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Figure 2: Power spectrum for the time series in figure 1. The frequency is given in Hertz. Data courtesy of J.I.Dalane and O.T.Gudmestad of Statoil.

Theoretical models describing the slow space and time evolution of weakly nonlinear surface gravity waves are generally based on the two assumptions: that the steepness is small k0a 1, and that the bandwidth is narrow |Δk|/k0 1. Typically, one assumes that the steepness and the bandwidth are of the same order of magnitude such that the leading nonlinear and dispersive effects balance at the third order The resulting amplitude modulation equation is known as the nonlinear Schrödinger equation (NLS). This equation was pioneered by Benney & Newell (1967) for nonlinear dispersive waves in general, by Zakharov (1968), Hasimoto & Ono (1972) and Davey (1972) for gravity waves on deep water, and by Benney & Roskes (1969) for gravity waves on finite depth. A modification of the nonlinear Schrödinger equation to fourth-order accuracy which we shall denote the MNLS equation, was derived by Dysthe (1979) for gravity waves on infinite depth, with minor modifications for gravity waves on deep water by Lo & Mei (1985), and by Brinch-Nielsen & Jonsson (1986) for gravity waves on finite depth. We here define finite depth, deep water and infinite depth as (k0h)–1 being and 0, respectively.

The MNLS equation has successfully been used to model several aspects of the long-time evolution of weakly nonlinear narrow-banded water waves. It predicts the asymmetric growth of upper and lower sidebands, accompanied by the forward steepening of initially symmetric wave-groups as reported in the experiment of Feir (1967). Enhanced with a highly simplified model for wave damping due to breaking, it was shown by Trulsen & Dysthe (1990) that the MNLS equation can predict the permanent downshift of the carrier wave frequency, which was observed experimentally by Lake et al. (1977). Furthermore, with the additional enhancement of a model for wind growth due to Plant (1982) and damping by wave breaking, it was shown by Trulsen & Dysthe (1992) that the MNLS equation can also predict that a strong wind can stabilize Stokes waves such that modulational instability and frequency downshift are suppressed. This was observed experimentally by Bliven et al. (1986). The MNLS equation was employed by Hara & Mei (1991) to predict downshift of the carrier wave frequency for waves forced by a weak wind and damped by eddy viscosity. There has also been recent work further investigating the downshift by the addition of damping terms to the MNLS equation (e.g. Uchiyama & Kawahara 1994; Kato & Oikawa 1995). These applications all consider evolution in one horizontal dimension.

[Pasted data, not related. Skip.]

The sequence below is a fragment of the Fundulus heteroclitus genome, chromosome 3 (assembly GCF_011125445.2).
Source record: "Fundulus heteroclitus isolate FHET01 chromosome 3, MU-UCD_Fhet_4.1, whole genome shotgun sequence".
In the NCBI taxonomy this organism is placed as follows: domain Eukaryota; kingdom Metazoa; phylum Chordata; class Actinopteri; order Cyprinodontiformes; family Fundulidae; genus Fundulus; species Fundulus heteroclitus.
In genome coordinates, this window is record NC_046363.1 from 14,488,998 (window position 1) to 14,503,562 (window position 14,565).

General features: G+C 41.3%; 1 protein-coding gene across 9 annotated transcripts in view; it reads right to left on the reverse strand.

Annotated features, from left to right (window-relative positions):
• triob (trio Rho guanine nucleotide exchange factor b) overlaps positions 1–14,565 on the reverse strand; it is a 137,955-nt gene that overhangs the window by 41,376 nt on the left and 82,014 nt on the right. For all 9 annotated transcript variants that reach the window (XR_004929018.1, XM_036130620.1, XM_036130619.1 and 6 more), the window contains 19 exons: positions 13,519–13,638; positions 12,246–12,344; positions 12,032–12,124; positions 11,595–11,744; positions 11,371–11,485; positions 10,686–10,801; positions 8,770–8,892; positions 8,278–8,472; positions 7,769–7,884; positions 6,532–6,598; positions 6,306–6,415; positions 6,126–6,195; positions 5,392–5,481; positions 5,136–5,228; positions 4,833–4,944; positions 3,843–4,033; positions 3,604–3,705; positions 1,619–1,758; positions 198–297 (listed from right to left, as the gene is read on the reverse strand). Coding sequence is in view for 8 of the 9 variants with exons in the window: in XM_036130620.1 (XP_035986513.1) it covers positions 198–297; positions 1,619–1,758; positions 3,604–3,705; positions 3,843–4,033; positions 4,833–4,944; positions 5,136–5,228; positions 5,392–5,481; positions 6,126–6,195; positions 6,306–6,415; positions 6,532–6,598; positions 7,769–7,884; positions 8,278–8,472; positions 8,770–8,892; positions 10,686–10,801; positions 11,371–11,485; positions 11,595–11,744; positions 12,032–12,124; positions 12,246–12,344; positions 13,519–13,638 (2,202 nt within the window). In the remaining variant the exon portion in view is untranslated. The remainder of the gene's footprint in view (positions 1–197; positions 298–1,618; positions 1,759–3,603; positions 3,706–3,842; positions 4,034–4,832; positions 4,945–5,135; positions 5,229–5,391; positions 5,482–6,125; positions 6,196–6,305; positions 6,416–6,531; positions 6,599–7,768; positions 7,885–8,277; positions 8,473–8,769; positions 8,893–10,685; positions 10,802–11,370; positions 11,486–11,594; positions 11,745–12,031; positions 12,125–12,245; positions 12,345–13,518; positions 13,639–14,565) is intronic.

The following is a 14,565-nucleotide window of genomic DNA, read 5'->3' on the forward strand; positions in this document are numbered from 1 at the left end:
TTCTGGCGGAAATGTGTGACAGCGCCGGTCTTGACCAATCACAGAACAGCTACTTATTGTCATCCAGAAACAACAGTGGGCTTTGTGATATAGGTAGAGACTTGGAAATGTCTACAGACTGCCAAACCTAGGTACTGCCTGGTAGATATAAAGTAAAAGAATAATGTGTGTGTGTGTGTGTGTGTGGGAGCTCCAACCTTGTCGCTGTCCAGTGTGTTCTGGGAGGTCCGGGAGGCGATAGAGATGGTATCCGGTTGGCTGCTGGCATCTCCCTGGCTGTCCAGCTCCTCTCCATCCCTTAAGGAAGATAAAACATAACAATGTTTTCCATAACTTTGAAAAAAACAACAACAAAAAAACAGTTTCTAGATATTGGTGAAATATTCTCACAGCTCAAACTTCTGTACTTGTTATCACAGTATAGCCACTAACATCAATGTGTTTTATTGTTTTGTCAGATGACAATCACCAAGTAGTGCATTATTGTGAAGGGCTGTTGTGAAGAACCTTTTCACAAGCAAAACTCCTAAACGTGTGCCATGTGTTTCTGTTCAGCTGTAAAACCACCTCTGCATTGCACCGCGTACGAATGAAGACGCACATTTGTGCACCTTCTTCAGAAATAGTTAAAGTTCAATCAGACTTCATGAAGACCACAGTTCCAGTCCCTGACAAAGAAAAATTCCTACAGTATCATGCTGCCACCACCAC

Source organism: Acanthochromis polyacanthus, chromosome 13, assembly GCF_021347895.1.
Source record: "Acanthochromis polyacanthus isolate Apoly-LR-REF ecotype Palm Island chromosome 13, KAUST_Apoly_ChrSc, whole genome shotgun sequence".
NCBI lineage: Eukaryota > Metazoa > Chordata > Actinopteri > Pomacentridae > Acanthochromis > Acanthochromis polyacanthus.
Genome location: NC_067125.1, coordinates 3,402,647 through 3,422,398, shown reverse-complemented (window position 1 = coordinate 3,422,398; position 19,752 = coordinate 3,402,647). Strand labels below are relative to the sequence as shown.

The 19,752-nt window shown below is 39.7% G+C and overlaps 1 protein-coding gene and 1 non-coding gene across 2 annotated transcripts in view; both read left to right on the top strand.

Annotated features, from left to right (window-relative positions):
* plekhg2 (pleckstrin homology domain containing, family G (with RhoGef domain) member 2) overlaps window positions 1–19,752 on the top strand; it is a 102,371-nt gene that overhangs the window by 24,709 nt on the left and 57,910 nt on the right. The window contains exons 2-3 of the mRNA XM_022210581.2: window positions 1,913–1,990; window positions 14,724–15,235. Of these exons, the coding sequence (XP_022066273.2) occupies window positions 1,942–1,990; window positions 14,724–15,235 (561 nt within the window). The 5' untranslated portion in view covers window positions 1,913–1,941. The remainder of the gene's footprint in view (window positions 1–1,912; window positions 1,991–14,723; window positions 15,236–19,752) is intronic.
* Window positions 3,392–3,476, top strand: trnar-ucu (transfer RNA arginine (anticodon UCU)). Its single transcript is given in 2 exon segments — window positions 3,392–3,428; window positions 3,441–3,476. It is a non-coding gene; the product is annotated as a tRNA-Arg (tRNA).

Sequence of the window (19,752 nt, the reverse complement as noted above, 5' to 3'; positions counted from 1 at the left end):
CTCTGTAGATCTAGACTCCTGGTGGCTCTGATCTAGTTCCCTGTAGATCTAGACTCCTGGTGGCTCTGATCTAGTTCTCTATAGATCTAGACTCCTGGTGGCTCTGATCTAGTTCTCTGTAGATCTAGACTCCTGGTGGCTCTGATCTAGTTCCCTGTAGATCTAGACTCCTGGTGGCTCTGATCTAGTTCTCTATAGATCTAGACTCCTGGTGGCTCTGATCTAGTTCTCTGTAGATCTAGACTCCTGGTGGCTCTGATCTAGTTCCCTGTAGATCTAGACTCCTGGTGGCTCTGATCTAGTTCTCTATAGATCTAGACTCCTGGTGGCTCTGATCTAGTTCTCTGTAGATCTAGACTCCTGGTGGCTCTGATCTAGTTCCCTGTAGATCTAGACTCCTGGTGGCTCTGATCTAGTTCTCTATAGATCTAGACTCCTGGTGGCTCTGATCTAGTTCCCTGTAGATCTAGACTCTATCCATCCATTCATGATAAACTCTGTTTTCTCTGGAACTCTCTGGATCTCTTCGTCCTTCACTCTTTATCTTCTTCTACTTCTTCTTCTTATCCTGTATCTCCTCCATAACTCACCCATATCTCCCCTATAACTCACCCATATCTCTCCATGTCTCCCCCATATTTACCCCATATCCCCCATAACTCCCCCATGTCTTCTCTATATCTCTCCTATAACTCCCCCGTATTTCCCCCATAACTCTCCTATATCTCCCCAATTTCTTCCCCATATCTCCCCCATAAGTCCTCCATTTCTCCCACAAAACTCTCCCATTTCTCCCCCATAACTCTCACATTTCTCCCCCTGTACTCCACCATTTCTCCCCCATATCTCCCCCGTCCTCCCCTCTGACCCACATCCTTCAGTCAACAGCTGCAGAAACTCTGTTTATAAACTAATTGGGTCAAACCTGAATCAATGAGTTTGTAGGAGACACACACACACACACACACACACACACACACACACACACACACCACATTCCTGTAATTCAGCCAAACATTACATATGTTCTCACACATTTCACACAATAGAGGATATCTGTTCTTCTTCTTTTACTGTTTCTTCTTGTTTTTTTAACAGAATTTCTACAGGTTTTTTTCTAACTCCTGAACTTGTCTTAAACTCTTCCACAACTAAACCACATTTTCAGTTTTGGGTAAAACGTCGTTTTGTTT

For application of the MNLS equation to describe the situation in figures 1 and 2, we observe that the central wave steepness is within the domain of validity of the MNLS equation, but the bandwidth is not. Therefore, an improved model is called for that can describe broader bandwidth wave trains. To this end the Zakharov integral equation (Zakharov 1968; Crawford, Saffman & Yuen 1980; Stiassnie & Shemer 1984) has been developed to avoid the limitation in bandwidth altogether. This additional generality has the price of making the Zakharov equation unnecessarily expensive to solve numerically for the present problem. In order to maintain the relative simplicity of the MNLS equation, it is desirable to look for ways to relax the bandwidth constraint, while keeping the same accuracy in nonlinearity.

Even though the waves in figure 1 are not on deep water, we limit the present discussion to waves on deep water. In section 2 we first review the NLS and MNLS equations, and then summarize a new modified nonlinear Schrödinger equation for broader bandwidths by requiring while keeping the same accuracy in nonlinearity (Trulsen & Dysthe 1996). The new equation will be denoted the BMNLS equation. The resolution in bandwidth can be assessed by comparison between predicted and exact stability results for Stokes waves, and the new equation has been found to be in good conformance with the resolution required by the above order-of-magnitude analysis. An extension to finite depth has been derived by us, and will be reported in the future.

The BMNLS equation can be solved numerically with periodic boundary conditions in two hor

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